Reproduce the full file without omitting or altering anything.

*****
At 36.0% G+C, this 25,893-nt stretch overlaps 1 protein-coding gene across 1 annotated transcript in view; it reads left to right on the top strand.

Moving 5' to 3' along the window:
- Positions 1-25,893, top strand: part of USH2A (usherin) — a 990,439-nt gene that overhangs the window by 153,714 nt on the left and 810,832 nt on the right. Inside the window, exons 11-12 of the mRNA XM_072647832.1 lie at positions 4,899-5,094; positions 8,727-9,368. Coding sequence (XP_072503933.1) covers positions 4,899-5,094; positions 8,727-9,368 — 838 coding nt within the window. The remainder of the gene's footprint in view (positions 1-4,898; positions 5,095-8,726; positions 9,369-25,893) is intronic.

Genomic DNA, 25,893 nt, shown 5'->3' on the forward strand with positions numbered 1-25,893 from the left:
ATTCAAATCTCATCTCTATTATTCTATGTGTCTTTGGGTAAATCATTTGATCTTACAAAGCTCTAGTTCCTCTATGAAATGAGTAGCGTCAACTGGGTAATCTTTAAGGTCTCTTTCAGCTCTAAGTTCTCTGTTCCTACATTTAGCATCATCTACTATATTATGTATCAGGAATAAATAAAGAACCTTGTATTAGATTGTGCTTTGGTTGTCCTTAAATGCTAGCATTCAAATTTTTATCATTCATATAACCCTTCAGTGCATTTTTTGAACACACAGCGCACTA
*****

At 36.0% G+C, this 25,893-nt stretch overlaps 1 protein-coding gene across 1 annotated transcript in view; it reads left to right on the top strand.

Moving 5' to 3' along the window:
- Positions 1-25,893, top strand: part of USH2A (usherin) — a 990,439-nt gene that overhangs the window by 153,714 nt on the left and 810,832 nt on the right. Inside the window, exons 11-12 of the mRNA XM_072647832.1 lie at positions 4,899-5,094; positions 8,727-9,368. Coding sequence (XP_072503933.1) covers positions 4,899-5,094; positions 8,727-9,368 — 838 coding nt within the window. The remainder of the gene's footprint in view (positions 1-4,898; positions 5,095-8,726; positions 9,369-25,893) is intronic.

Genomic DNA, 25,893 nt, shown 5'->3' on the forward strand with positions numbered 1-25,893 from the left:
ATTCAAATCTCATCTCTATTATTCTATGTGTCTTTGGGTAAATCATTTGATCTTACAAAGCTCTAGTTCCTCTATGAAATGAGTAGCGTCAACTGGGTAATCTTTAAGGTCTCTTTCAGCTCTAAGTTCTCTGTTCCTACATTTAGCATCATCTACTATATTATGTATCAGGAATAAATAAAGAACCTTGTATTAGATTGTGCTTTGGTTGTCCTTAAATGCTAGCATTCAAATTTTTATCATTCATATAACCCTTCAGTGCATTTTTTGAACACACAGCGCACTA